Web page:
This week, Product School hosted Kavya Maiya, Manager, Product Management at PayPal, for a special #AskMeAnything session. Kavya enlightened us on how to use OKRs, the challenges of working at a FinTech company, and how PayPal approaches problem-solving.
Kavya Maiya is an established Product Leader with an innate desire and ability to quickly pick up new technology trends.
She is currently building next-generation checkout products for Merchants and Consumers at PayPal as a Manager of Product Management. Before this, she was a Senior Technical Product Manager for the company and the single point of contact for issue management from an organizational level. She also worked as a NA SMB Operations Lead & Engagement Manager and Senior Integration Engineer during her time at PayPal.
How would you recommend starting with OKRs and metrics for an organization that is new at it? Are OKRs to be connected across product teams or cascade from broader org objectives?
It should be for both. OKRs are a fairly new concept and its helps the company align on the objective they are trying to solve and the key results they need to achieve in order to determine impact.
Read next: The Difference: OKRs vs KPIs
What general challenges do you come across while being a PM at a FinTech company?
Keeping up with the competition is one of a big challenges working in a FinTech company. PM’s are expected to constantly think ahead and bigger the company is, there are more regulations around launching new features. Another challenge is the evolving compliance rules which FinTech companies have to stay on top off while ensuring we provide the best customer experience.
What is a go to market (GTM) strategy, and when should we start this process?
GTM strategy can be started before the actual Product Development has started. You can think through how you want to launch your product. This can be either scaling through regions, continents, or core markets vs growth markets etc. It all depends on what problem you are trying to solve and how to get maximum impact.
How should I prepare for this interview question: “Walk me through how you approached the product from creation to launch.”
Make sure you have a structured thinking approach. First start with the problem statement (what), why it’s important and then focus on how you solved it which usually involves using data points for arriving at the best solution (you may have multiple solutions so walk through why you choose the solution you decided to). Also mention the impact or results from this launch. For example – with this product launch we generated $XM in revenue etc (This can be tied to the problem where problem may have been revenue generation dropped by X%).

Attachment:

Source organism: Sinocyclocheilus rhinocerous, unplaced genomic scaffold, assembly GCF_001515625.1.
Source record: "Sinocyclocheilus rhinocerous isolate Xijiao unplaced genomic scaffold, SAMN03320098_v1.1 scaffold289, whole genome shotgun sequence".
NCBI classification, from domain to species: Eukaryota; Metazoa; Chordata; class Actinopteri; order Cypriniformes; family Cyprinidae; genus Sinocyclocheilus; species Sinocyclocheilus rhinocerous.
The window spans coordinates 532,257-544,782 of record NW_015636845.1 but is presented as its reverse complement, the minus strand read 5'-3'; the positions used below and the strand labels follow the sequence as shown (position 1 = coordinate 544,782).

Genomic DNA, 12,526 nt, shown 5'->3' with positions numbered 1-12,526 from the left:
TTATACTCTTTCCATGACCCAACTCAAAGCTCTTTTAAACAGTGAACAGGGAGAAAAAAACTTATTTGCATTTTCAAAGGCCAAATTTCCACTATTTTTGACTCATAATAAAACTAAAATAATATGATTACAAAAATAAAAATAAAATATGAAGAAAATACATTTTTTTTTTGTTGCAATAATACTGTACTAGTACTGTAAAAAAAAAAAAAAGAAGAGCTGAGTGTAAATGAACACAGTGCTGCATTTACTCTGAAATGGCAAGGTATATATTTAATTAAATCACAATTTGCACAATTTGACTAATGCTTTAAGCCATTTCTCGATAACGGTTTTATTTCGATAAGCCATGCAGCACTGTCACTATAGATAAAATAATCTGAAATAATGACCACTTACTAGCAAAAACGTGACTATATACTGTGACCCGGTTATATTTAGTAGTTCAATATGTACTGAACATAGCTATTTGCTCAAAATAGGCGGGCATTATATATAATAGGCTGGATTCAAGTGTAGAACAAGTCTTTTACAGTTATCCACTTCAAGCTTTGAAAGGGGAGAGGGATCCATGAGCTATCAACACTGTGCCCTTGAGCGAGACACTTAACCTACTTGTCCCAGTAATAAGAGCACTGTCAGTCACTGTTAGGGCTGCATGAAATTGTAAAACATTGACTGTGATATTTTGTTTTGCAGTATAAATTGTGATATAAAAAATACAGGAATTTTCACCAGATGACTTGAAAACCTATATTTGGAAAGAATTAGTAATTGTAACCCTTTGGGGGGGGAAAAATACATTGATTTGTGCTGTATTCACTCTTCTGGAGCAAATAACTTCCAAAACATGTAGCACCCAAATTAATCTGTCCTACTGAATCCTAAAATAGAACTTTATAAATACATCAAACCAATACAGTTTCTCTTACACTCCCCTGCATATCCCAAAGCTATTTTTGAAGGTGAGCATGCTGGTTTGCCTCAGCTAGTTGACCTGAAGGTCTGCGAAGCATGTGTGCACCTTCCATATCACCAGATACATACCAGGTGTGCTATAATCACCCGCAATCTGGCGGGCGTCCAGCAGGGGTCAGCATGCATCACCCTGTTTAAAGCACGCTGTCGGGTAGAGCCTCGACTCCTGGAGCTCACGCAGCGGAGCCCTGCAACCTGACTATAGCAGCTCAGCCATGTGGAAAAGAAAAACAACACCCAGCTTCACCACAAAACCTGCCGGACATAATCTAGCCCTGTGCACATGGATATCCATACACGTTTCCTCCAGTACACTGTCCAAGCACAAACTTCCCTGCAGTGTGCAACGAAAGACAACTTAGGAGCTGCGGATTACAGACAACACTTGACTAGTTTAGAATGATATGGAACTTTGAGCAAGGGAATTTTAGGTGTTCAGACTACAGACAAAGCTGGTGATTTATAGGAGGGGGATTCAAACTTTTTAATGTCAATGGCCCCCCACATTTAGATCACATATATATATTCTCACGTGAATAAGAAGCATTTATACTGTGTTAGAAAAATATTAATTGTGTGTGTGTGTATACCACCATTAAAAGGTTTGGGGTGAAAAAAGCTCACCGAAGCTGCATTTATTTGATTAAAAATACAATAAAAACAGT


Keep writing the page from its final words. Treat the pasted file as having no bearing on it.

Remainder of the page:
I’m a fresh undergrad graduate and I’m an aspiring PM! What would you recommend someone like myself on how to get started with the PM journey especially at a company like PayPal? What about their APM program?
Always nice to see aspiring PM’s. My recommendation would be to always do projects which demonstrate PM skills. This can be a simple side project or even projects back in your undergrad where you demonstrated some PM skills which you can highlight in your resume. Apply to Grad PM roles which you can find on the careers website and prepare for PM interviews. Cracking the PM interview by Gayle is a great resource to give you a perspective of PM interviews and expectations.
While hiring for PM at PayPal, what are the key things you look for in candidates?
For the hard product skills we look for candidates who can break a complex problem into simpler steps, prioritize the problems they will pursue with the reason behind, structured thinking around solving the problem, and be able to measure the impact. There is no right or wrong answer here but we want to see if the candidate is able to simply a complex problem and have an opinion on the why. We also look for candidates who are passionate and willing to learn and grow.
I am a Business Analyst and looking to transition to Product Management. Any tips?
You can use the experience you have gained being a business analyst to transition into product. Data is PM’s best friend when it comes to prioritization, getting alignment across stakeholders on why the problem you are trying to solve is important, measure impact of your launch etc. I have given a talk on this topic in Product School which has more details on how you can use your existing experience to transition to PM.